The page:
7. Run the Microsoft Fix It again. The program should now complete.
  8. Using REGEDIT Remove the following keys if they exist
  9. HKEY_CLASSES_ROOT > Installer > UpgradeCodes>26D13F39948E1D546B0106B5539504D9
  10. Go to Control Panel and turn Windows Defender back on. If it comes on and allows you to update you have successfully removed Microsoft Security Essentials.
  11. Use MSCONFIG to restore your system to normal startup mode.
  12. Reboot your system to finalize the process. Don’t forget to install an anti-virus.

 

Sync Outlook to Google Calendar

Google ended support and availability of Google Sync in August 2014.   While unconfirmed, Google still makes Google Sync Application available for Paid Business and Education users of the GMAIL platform.   Click here to see the Google Sync End of Life Announcement.

Google Sync allowed users to sync their Outlook Calendar to Google Calendar quite easily.   So, if you are looking for a way to sync your Microsoft Exchange Calendar to Google Calendar you are likely frustrated.  While there are many articles and paid applications which allege to sync your Exchange Calendar to Google Calendar, we were looking for something that worked reliably and didn’t cost very much.

Sync Google Calendar to Outlook Calendar

The good news is, there is an Open Source FREE tool called Go Contact Sync Mod which is available on SourceForge which can quickly be installed on your desktop to facilitate one-way or two-way sync between Outlook and Google Calendar.  The application will also sync contacts between Outlook and Google if you desire.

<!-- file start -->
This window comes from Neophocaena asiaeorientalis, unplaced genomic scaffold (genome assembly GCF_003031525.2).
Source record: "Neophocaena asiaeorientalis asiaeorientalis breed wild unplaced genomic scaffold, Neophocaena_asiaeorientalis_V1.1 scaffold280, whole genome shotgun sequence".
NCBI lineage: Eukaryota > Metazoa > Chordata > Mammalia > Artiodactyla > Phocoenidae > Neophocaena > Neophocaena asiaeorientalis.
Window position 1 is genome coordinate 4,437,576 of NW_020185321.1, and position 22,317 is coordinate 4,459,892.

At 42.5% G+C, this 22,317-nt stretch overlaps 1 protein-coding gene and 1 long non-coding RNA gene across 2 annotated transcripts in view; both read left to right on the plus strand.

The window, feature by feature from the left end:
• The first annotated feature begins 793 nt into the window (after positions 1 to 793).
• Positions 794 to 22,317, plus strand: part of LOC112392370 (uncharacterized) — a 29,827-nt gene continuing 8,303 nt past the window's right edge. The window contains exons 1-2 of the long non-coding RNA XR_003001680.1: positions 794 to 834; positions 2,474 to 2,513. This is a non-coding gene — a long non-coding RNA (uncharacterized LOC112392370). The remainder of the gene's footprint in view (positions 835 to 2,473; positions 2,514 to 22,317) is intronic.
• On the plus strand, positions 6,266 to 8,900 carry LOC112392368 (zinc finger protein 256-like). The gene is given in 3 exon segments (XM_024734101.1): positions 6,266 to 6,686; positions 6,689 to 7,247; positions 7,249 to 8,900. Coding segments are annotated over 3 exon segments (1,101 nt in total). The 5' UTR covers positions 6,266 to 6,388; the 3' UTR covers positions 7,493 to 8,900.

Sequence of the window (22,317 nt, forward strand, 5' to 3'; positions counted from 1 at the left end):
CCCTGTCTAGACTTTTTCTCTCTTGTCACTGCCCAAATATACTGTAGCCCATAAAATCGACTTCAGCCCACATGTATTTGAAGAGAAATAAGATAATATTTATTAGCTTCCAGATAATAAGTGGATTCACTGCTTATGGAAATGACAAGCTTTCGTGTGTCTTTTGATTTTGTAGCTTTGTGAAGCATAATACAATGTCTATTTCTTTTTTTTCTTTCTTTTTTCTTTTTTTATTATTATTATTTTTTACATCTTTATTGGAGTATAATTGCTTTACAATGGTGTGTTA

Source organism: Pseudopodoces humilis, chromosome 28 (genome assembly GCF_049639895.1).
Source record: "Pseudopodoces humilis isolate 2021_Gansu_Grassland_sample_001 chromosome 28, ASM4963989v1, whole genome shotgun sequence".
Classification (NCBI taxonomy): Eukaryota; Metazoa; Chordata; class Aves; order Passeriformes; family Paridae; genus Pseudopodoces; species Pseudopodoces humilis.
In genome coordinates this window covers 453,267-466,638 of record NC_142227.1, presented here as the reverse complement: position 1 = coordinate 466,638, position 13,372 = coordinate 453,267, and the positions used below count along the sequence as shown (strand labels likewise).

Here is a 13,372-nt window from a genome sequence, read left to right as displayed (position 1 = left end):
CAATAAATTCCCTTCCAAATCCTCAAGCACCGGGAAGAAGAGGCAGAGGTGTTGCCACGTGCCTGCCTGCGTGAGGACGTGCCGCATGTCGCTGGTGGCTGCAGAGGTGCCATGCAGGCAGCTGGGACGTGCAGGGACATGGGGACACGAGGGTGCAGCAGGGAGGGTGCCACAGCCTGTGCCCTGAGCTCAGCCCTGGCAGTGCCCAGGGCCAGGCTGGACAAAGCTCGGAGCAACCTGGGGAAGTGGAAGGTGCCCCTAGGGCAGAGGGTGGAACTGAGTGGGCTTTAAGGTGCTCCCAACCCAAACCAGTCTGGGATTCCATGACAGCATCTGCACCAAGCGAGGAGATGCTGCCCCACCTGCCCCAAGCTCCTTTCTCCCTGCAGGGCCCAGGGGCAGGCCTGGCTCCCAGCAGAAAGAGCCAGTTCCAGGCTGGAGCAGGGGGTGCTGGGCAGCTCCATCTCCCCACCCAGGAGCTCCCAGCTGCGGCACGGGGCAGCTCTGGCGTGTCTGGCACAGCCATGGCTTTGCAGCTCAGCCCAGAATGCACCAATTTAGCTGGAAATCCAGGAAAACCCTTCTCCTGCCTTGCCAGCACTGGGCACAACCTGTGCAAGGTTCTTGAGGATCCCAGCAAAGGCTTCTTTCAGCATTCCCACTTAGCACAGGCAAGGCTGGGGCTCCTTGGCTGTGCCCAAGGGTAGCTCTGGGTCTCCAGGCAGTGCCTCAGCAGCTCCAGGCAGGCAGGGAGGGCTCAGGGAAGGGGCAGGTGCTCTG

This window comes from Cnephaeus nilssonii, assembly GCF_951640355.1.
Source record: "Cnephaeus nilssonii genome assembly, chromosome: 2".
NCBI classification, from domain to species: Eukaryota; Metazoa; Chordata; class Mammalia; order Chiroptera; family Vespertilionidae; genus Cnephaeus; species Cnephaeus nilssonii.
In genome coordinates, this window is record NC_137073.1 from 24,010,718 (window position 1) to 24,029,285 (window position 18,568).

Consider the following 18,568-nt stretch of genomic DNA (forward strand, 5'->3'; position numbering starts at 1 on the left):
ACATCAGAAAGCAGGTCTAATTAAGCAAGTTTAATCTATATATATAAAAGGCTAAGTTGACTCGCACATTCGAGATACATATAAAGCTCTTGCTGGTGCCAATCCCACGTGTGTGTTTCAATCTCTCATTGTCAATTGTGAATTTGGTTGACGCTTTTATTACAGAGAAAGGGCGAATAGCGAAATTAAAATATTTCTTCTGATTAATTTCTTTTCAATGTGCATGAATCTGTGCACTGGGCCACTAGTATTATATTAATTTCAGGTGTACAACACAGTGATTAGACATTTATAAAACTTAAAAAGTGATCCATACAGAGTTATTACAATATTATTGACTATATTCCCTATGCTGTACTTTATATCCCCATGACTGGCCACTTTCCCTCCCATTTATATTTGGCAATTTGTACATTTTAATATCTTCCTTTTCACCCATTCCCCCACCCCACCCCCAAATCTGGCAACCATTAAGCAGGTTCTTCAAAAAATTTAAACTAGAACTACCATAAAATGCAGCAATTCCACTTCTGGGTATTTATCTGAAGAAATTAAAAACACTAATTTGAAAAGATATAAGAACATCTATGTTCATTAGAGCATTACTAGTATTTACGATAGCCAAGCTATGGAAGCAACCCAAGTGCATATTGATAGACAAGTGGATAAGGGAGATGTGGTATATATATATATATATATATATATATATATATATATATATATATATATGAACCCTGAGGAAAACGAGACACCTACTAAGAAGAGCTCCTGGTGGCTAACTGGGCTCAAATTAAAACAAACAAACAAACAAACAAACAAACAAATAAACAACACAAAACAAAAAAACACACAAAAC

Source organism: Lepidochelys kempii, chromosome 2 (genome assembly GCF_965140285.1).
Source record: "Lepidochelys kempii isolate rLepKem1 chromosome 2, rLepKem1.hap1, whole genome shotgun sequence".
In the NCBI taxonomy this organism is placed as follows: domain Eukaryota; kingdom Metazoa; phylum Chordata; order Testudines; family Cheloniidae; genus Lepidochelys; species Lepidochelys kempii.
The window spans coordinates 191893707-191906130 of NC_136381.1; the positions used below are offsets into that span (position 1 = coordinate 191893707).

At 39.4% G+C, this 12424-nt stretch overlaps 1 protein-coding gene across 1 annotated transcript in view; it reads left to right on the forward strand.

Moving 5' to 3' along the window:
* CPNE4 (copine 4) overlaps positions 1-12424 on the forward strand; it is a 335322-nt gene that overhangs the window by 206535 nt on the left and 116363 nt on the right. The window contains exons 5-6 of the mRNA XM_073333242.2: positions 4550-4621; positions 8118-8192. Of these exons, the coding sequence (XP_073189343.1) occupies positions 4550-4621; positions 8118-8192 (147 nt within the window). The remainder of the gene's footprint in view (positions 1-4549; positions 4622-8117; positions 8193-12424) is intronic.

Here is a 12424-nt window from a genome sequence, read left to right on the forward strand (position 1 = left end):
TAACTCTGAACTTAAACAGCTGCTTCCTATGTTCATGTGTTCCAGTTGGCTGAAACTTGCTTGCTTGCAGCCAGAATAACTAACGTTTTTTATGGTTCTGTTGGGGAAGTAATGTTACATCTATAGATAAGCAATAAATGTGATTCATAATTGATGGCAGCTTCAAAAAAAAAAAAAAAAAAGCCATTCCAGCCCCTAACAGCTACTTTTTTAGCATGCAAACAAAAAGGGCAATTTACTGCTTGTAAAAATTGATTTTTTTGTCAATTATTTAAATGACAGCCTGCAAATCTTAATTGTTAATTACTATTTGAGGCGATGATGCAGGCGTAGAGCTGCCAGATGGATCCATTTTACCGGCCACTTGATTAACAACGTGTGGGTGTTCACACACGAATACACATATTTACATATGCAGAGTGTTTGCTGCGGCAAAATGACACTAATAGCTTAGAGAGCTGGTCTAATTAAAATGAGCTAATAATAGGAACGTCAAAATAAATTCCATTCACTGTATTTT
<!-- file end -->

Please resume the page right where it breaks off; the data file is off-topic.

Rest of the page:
Link to Go Contact Sync Mod on Sourceforge is available at: http://sourceforge.net/projects/googlesyncmod/?source=typ_redirect

More information about the Go Contact Sync Module is available at: http://googlesyncmod.sourceforge.net/

CryptoDefense Ransomware Virus

As we have provided previously, there has been a bad virus running around for a few months. The virus targets Microsoft Office files, text files, pictures, videos and PDFs.  If infected, the virus will encrypt these files and hold the victims data ransom.

The latest iteration of the cryptolocker virus is known as “CryptoDefense.”   Symantec has analyzed the program and discovered the file encryption is a 2048-bit RSA key.  The virus creators are Microsoft’s infrastructure and Windows API to generate the encryption and decryption keys.  The extortionists are demanding $500 BITCOIN to be paid within a few days.  If you don’t pay on time, the ransom doubles.

According to Jeremy Kirk of Computer World, Symantec has “estimated the cybercriminals received more than $34,000 worth of bitcoin in just a month, showing the effectiveness of their scam.”

In November 2013, the United States Computer Emergency Readiness Team (US-CERT) has issued Alert (TA13-309A) which outlines details and recommendations for dealing with CryptoLocker Ransomware Infections.   See: https://www.us-cert.gov/ncas/alerts/TA13-309A

Our recommendation is to ensure you have a current on-site and off-site backup.  Frequently update and verify your backups.  Non-compressed backups (or copies) of your files stored on an external hard drive will fall prey to the malware if your system is infected and the drive is plugged in.  Off-site backups which use a mapped drive also can become infected.

Source: http://www.computerworld.com/s/article/9247348/CryptoDefense_ransomware_leaves_decryption_key_accessibleLarge-CryptoDefense

Ransomware CryptoLocker

CryptoLocker

Ransomware is a type of malicious software designed to block access to your computer system or files until a sum of money is paid. This type of malware typically targets individuals.  We are starting to see more business computers targeted.